Anna Brailsford is the CEO of Code First Girls (CFG) and a Board Member of the Institute of Coding. Prior to CFG, Anna co-founded her own EdTech startup and was the Commercial Director of Lynda.com. Anna oversaw LinkedIn’s acquisition of Lynda.com for $1.5 billion, becoming part of the fourth-largest acquisition in social media history; a deal she says, on paper, is her greatest business achievement to date.
Anna started her career working for family-run businesses and has always gravitated towards entrepreneurial roles and hyper-growth environments, which have shaped her mindset and broader outlook on business.
She joined CFG in June 2019, and leads the team on its mission to close the gender gap in the tech industry by providing employment through free education globally. She creates life-changing economic opportunities for CFG’s community of learners, using data to match candidates and employers to ensure both parties benefit from CFG’s courses.
Anna’s passion for this mission has brought the world’s biggest brands on side – including Nike, Rolls-Royce, Goldman Sachs and BAE Systems. Her vision, married with helping the industry tackle a major skills gap and recruitment shortage, is helping turn the industry’s recruitment on its head.
CFG is now the largest provider of free coding courses for women in the UK, having taught more than 150,000 women to code – five times as many women as the entire UK university undergraduate system.
Under Anna’s leadership, CFG now boasts a network with over 130 partners (up from 5 in 2019), including Deloitte, Natwest, Skyscanner, Morgan Stanley and Capgemini. In 2023, CFG also partnered with more than 90 universities across every region of the UK and Ireland, as well as government departments including GCHQ and the Cabinet Office.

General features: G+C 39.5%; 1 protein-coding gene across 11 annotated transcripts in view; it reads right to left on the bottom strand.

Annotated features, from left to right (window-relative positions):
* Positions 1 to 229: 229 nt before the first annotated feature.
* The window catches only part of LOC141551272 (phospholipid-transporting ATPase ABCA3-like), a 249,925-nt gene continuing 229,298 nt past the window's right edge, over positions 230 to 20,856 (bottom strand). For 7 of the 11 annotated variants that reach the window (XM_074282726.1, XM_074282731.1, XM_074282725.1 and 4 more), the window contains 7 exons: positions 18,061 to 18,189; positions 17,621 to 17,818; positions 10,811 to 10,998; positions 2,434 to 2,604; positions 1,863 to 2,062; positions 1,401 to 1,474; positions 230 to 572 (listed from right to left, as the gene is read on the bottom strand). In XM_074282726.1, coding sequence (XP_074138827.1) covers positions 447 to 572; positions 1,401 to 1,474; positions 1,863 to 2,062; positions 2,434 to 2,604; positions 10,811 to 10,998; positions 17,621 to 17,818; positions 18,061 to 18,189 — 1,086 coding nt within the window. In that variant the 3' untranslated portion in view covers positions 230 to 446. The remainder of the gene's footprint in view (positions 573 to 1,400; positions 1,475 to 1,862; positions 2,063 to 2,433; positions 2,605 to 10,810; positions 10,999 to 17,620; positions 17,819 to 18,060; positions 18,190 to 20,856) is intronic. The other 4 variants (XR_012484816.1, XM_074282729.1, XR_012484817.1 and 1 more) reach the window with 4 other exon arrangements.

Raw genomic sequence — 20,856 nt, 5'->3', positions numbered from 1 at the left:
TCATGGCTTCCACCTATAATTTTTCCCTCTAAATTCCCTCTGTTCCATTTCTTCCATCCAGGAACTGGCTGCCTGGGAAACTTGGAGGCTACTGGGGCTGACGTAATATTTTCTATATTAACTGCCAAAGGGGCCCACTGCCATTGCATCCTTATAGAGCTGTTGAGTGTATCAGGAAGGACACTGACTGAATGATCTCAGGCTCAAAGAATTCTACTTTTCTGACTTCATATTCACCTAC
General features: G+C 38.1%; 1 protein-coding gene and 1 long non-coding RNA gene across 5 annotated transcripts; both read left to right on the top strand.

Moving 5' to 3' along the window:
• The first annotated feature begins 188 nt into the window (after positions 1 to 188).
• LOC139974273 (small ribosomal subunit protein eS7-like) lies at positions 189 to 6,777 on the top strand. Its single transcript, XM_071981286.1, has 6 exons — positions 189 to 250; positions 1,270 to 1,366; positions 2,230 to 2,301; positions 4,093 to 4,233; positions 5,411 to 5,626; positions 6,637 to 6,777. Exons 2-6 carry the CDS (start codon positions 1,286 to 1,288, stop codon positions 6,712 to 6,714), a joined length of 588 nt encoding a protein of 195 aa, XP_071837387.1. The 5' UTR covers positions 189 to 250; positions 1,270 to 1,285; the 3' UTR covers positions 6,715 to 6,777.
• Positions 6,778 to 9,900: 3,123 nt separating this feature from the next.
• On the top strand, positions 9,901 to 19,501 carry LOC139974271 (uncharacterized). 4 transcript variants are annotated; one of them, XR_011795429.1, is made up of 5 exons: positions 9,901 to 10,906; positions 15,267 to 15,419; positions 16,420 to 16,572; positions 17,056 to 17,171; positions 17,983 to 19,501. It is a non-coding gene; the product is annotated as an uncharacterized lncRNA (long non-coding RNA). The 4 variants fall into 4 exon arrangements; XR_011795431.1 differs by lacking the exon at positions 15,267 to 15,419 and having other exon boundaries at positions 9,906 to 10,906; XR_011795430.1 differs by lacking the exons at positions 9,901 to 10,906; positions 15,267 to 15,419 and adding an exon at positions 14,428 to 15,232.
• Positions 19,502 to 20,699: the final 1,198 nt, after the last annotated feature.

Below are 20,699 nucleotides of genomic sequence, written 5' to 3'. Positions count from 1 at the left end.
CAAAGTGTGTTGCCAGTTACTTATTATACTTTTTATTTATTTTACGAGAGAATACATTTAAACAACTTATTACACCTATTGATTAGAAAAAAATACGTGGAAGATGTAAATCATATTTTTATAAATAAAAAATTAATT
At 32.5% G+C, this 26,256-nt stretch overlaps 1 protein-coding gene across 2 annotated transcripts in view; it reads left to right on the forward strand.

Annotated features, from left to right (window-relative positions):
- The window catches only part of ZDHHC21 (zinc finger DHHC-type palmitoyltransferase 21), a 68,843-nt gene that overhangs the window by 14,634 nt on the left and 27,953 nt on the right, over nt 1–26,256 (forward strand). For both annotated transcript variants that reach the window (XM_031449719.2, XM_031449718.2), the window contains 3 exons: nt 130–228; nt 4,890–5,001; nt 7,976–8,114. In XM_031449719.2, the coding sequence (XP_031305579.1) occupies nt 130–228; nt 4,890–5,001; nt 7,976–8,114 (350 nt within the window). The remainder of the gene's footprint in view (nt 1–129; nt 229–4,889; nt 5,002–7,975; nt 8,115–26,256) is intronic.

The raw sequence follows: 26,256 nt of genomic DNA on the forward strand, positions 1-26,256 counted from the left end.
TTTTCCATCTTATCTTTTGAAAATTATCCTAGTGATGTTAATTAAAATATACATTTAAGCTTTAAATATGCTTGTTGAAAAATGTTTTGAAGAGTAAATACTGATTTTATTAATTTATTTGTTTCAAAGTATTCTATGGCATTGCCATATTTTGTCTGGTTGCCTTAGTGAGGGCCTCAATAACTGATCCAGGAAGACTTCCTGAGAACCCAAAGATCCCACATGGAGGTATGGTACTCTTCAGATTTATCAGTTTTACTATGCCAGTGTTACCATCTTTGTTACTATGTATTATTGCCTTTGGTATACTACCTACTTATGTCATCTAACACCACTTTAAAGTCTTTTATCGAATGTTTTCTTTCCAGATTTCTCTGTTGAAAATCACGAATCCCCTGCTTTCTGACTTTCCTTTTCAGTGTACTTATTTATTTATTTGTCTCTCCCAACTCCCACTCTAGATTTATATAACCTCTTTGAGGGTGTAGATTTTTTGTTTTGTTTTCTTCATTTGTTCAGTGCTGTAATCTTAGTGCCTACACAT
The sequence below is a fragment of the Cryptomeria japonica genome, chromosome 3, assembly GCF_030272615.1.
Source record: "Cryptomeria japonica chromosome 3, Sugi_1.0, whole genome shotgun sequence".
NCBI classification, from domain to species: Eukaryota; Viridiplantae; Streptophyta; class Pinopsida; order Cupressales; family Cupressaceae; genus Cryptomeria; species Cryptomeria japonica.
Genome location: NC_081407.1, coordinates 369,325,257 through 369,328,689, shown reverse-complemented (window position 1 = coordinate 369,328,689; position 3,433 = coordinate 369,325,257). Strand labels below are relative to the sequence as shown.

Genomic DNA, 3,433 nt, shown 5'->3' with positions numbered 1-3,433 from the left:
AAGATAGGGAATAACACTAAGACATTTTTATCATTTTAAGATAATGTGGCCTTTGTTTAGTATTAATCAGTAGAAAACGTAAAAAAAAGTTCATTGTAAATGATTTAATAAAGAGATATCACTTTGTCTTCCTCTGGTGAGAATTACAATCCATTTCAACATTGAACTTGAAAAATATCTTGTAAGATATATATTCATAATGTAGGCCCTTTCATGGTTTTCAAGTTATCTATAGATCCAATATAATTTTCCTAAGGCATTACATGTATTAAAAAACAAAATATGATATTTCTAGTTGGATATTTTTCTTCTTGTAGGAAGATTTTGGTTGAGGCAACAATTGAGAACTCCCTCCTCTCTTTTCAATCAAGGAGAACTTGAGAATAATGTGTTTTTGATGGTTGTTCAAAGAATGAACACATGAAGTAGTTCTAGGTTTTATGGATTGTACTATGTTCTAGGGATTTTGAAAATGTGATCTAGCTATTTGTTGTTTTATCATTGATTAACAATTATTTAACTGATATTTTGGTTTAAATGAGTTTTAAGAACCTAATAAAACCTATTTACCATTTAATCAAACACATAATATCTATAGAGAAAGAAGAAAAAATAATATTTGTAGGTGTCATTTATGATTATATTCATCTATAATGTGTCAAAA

Since Anna joined CFG, over half (57%) of CFG’s learners have come from under-represented groups, and 49% are career switchers, with 80% of students coming from non-STEM backgrounds. Girls are not being encouraged into tech careers early in their education, but under Anna’s leadership, CFG is helping to rectify that by providing women with the opportunity to boost their university studies or career switch at a later stage – at no cost to them.
CFG courses are, on average, 600% oversubscribed, showing that despite the social and financial barriers to entry for women in tech, there is a strong appetite for coding education among women, with courses being developed around industry needs and aligned to building regional economic opportunities for learners.
As a result, Anna is leading the business in scaling up fast. Over the next five years, Anna plans to offer over one million opportunities for women to learn how to code for free. As part of this ambition, she aims to place over 26,000 women into tech roles through the CFGdegree programme, enabling £1 billion+ in economic opportunities for women to enter the global tech economy.
By helping women learn to code and working with companies globally, CFG is boosting employability, diversity, and social mobility, transforming local economies and communities.
Anna is leading CFG to become the world’s first EdTech unicorn dedicated to women, building the world’s richest source of data for women tech talent.
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